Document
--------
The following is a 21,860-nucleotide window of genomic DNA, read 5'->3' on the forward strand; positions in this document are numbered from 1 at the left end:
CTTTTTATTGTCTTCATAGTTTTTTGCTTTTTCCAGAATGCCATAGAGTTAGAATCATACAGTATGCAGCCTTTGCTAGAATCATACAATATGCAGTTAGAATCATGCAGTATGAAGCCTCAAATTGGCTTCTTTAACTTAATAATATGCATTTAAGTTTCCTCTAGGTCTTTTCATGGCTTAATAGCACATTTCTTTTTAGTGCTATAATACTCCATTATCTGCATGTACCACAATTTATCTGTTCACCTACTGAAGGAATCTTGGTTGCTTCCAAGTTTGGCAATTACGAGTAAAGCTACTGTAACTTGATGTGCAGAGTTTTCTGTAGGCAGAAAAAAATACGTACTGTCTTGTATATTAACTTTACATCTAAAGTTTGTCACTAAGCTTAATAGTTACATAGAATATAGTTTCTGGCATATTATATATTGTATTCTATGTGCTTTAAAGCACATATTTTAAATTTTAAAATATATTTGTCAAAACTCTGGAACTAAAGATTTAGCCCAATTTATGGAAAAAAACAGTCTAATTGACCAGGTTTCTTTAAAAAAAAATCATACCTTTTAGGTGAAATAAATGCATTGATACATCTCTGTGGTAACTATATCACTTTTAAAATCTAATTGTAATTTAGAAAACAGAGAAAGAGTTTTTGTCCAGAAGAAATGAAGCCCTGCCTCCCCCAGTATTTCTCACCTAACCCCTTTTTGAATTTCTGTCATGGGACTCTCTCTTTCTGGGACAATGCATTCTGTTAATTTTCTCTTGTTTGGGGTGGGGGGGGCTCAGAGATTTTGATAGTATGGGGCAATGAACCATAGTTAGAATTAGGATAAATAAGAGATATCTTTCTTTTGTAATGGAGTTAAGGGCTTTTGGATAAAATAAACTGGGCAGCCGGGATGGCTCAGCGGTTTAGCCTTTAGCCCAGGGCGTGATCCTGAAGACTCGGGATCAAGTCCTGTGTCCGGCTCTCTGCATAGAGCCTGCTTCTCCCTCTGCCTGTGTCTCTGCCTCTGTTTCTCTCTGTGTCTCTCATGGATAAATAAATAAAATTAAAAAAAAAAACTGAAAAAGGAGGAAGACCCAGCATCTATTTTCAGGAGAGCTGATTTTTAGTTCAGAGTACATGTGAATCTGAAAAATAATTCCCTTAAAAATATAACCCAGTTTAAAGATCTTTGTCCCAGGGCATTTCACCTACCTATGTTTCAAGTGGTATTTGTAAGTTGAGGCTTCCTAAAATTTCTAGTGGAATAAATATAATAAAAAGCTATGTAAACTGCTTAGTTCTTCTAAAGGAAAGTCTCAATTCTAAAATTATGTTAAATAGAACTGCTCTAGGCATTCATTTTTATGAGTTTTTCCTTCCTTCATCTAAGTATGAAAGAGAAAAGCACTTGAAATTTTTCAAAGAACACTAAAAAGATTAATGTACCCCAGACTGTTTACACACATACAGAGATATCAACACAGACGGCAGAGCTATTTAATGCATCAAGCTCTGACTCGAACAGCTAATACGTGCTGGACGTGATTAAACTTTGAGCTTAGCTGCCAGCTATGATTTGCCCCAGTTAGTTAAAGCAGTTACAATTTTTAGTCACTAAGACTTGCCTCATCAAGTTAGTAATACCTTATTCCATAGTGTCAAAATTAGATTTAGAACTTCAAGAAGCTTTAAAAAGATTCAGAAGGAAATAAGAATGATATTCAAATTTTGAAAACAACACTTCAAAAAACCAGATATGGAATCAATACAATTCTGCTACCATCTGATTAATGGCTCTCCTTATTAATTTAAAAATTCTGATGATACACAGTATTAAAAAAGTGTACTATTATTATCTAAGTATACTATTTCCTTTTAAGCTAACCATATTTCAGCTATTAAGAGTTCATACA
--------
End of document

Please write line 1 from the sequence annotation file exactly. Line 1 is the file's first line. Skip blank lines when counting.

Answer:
The following is a 21,860-nucleotide window of genomic DNA, read 5'->3' on the forward strand; positions in this document are numbered from 1 at the left end: